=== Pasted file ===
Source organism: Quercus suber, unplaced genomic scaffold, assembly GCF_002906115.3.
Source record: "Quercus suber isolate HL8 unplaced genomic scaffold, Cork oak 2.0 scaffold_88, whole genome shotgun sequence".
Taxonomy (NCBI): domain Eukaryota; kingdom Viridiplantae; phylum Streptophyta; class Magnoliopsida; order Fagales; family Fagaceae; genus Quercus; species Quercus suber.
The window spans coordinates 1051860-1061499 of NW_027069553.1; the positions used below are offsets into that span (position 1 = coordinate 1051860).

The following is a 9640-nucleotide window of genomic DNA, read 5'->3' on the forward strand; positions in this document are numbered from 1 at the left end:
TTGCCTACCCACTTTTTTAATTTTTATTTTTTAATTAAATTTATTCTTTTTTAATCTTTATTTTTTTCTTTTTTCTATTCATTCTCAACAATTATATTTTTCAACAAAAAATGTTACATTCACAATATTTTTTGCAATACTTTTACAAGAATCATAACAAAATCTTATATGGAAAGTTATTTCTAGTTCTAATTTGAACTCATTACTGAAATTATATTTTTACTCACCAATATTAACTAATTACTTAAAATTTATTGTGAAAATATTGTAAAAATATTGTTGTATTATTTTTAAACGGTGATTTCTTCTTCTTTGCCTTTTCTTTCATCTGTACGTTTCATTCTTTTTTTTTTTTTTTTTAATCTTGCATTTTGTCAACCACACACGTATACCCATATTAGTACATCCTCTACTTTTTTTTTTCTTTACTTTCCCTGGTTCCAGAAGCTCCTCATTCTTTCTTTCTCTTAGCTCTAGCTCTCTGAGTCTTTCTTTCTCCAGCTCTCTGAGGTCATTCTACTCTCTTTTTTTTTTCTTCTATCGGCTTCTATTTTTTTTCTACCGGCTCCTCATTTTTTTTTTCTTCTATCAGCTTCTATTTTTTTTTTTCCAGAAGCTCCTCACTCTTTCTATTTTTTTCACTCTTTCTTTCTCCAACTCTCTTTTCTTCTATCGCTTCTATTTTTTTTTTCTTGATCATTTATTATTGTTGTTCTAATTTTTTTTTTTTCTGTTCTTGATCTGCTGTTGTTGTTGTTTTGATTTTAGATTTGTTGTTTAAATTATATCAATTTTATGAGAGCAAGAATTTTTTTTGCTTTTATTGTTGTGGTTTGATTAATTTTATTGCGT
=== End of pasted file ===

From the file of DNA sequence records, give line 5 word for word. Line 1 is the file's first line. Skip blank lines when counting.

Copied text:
The following is a 9640-nucleotide window of genomic DNA, read 5'->3' on the forward strand; positions in this document are numbered from 1 at the left end: